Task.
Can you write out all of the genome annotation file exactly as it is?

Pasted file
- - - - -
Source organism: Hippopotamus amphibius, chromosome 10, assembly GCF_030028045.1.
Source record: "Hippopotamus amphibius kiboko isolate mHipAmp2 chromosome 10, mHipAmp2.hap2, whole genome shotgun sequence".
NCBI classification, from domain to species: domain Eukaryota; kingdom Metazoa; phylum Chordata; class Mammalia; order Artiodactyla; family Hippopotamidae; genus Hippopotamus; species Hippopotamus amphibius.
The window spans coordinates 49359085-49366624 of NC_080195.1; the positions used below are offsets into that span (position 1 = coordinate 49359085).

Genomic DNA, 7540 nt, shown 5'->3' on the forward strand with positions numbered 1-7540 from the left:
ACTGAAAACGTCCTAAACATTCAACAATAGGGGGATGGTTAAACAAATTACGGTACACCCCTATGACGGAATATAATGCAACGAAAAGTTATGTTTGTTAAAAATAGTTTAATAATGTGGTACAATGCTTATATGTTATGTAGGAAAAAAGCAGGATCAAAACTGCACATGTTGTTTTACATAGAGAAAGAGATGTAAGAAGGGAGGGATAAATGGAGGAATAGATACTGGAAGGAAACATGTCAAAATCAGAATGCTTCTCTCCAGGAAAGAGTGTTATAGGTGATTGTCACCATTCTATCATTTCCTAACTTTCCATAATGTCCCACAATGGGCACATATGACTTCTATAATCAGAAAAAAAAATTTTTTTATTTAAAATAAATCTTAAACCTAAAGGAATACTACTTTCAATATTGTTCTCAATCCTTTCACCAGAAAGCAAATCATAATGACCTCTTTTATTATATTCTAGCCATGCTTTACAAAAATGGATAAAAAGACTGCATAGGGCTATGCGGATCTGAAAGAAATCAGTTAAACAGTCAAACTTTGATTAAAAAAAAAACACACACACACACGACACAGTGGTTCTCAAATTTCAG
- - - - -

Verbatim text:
Source organism: Hippopotamus amphibius, chromosome 10, assembly GCF_030028045.1.
Source record: "Hippopotamus amphibius kiboko isolate mHipAmp2 chromosome 10, mHipAmp2.hap2, whole genome shotgun sequence".
NCBI classification, from domain to species: domain Eukaryota; kingdom Metazoa; phylum Chordata; class Mammalia; order Artiodactyla; family Hippopotamidae; genus Hippopotamus; species Hippopotamus amphibius.
The window spans coordinates 49359085-49366624 of NC_080195.1; the positions used below are offsets into that span (position 1 = coordinate 49359085).

Genomic DNA, 7540 nt, shown 5'->3' on the forward strand with positions numbered 1-7540 from the left:
ACTGAAAACGTCCTAAACATTCAACAATAGGGGGATGGTTAAACAAATTACGGTACACCCCTATGACGGAATATAATGCAACGAAAAGTTATGTTTGTTAAAAATAGTTTAATAATGTGGTACAATGCTTATATGTTATGTAGGAAAAAAGCAGGATCAAAACTGCACATGTTGTTTTACATAGAGAAAGAGATGTAAGAAGGGAGGGATAAATGGAGGAATAGATACTGGAAGGAAACATGTCAAAATCAGAATGCTTCTCTCCAGGAAAGAGTGTTATAGGTGATTGTCACCATTCTATCATTTCCTAACTTTCCATAATGTCCCACAATGGGCACATATGACTTCTATAATCAGAAAAAAAAATTTTTTTATTTAAAATAAATCTTAAACCTAAAGGAATACTACTTTCAATATTGTTCTCAATCCTTTCACCAGAAAGCAAATCATAATGACCTCTTTTATTATATTCTAGCCATGCTTTACAAAAATGGATAAAAAGACTGCATAGGGCTATGCGGATCTGAAAGAAATCAGTTAAACAGTCAAACTTTGATTAAAAAAAAAACACACACACACACGACACAGTGGTTCTCAAATTTCAG